Shelby-Allison: You returned to acting in 2015, and received the SPS diagnosis during your production of International Falls that winter, right?
Sherry Jo: I was set to start rehearsals at Stage West and the producer, Dana [Schultes], contacted me and said, “Should we postpone this?”
I was like, “Well… No. Because, I just got the diagnosis. And it’s not going to get better. So, let’s do it now.”
Fortunately, I was doing a show that Thomas Ward [my husband] wrote for us to do, where I was acting with him. Most of the set was a bed, so we made accommodations as needed. We didn’t change anything; my limited mobility was just a part of the character.
Then it was audition season, when I planned to be auditioning for a bunch of stuff, and I thought not just that it would be hard to cast me, but it would be hard for me to give a role what it needs, as far as time and energy and stamina and all that.
Shelby-Allison: Marianne, I’ve read and have been told different things about your hearing loss. Do you identify as “Deaf” or is it “extreme hearing loss”? What’s the correct terminology?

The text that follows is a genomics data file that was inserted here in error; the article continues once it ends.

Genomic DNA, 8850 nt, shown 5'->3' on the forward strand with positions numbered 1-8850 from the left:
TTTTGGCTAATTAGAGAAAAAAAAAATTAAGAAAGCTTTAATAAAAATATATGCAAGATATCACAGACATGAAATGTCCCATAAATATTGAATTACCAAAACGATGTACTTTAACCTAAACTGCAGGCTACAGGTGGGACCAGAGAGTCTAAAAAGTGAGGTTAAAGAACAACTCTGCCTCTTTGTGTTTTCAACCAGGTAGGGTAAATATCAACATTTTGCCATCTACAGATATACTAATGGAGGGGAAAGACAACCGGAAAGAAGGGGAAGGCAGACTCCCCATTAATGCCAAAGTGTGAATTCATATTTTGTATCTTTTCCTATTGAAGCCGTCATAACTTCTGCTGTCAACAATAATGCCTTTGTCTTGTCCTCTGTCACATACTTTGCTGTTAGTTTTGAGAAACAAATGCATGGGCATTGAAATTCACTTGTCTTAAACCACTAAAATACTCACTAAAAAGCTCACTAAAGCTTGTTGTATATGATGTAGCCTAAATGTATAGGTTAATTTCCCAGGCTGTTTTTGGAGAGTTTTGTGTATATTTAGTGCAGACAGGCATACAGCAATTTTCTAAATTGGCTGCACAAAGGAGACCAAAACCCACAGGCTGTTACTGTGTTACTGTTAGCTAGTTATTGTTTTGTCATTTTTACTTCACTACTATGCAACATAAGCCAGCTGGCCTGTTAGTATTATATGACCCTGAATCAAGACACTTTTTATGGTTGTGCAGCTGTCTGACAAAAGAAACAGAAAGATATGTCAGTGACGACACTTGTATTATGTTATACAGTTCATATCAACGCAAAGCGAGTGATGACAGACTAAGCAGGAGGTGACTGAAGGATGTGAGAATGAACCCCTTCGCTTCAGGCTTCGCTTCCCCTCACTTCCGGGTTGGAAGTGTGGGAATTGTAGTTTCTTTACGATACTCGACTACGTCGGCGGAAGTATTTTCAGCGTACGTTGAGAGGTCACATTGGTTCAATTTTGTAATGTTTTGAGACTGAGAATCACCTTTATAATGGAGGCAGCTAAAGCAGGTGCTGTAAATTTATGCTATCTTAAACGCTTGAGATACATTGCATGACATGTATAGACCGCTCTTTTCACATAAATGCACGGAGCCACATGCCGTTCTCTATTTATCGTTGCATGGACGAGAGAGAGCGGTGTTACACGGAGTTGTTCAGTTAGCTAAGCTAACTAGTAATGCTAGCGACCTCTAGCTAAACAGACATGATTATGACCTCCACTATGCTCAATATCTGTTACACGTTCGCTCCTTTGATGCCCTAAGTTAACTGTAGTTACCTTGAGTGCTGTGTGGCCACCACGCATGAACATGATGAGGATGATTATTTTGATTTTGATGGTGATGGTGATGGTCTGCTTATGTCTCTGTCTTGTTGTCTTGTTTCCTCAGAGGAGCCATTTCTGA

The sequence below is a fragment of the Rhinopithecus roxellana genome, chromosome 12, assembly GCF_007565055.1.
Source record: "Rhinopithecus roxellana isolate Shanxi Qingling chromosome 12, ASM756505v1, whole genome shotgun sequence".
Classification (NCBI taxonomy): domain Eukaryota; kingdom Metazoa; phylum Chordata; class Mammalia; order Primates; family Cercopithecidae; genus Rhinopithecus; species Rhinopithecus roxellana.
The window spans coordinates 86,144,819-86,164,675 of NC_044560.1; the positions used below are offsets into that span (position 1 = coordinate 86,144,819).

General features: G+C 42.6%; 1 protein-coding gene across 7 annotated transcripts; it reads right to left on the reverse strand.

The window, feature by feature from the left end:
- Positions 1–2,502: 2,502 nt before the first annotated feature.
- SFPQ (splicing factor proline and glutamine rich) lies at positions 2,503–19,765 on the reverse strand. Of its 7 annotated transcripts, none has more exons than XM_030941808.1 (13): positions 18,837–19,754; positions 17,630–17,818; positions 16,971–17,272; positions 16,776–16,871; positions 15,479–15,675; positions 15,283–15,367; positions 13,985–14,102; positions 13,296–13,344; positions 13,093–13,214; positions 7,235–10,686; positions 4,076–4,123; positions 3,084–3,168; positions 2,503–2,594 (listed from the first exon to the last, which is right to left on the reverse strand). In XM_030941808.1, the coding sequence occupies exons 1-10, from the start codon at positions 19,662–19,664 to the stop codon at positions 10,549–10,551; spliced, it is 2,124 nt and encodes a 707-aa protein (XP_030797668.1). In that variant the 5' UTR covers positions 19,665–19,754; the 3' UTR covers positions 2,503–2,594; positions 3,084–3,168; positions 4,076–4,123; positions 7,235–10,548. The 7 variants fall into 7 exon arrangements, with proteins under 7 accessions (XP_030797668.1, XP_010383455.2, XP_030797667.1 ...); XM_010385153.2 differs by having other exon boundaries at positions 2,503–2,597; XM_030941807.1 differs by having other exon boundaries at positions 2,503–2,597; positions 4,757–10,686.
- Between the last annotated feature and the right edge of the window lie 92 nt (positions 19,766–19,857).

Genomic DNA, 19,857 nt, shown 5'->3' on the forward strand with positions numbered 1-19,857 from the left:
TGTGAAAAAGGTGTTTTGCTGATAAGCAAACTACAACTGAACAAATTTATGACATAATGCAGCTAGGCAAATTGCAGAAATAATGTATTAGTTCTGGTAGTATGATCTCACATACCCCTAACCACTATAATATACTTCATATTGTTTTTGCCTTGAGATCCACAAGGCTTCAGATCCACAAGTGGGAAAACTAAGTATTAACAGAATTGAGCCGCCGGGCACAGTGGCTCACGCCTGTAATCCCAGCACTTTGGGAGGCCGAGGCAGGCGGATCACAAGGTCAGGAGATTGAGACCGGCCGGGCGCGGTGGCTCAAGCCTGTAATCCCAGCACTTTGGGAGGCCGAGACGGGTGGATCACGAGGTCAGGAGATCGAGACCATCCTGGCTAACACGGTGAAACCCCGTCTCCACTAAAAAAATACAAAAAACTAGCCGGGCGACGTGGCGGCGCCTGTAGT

Marianne Galloway: It depends on who you ask. I identify as Deaf, but the Deaf community sees me as “deaf” with a lowercase “d” because I don’t sign exclusively at home.
I function in the hearing society. I “pass” as hearing. But what I have, scientifically, is a “severe bilateral sensorineural hearing impairment.” It means I can’t hear anything except vowels. I can’t hear consonants. I have hearing aids that do a lot of heavy lifting for me. Without them I don’t know what’s going on.
I don’t know if I was born with it or if it came on when I was young. But I do not have memories of living without hearing loss.
Shelby-Allison: Did you encounter difficulty entering into theatre since it has such a focus on verbal speech?
Marianne: I think I’ve been acting like I could hear my entire life. I did not learn sign language as a child because my parents wanted me to function in a hearing society. So, I was put in rigorous speech therapy, and I can read lips like an Olympic swimmer.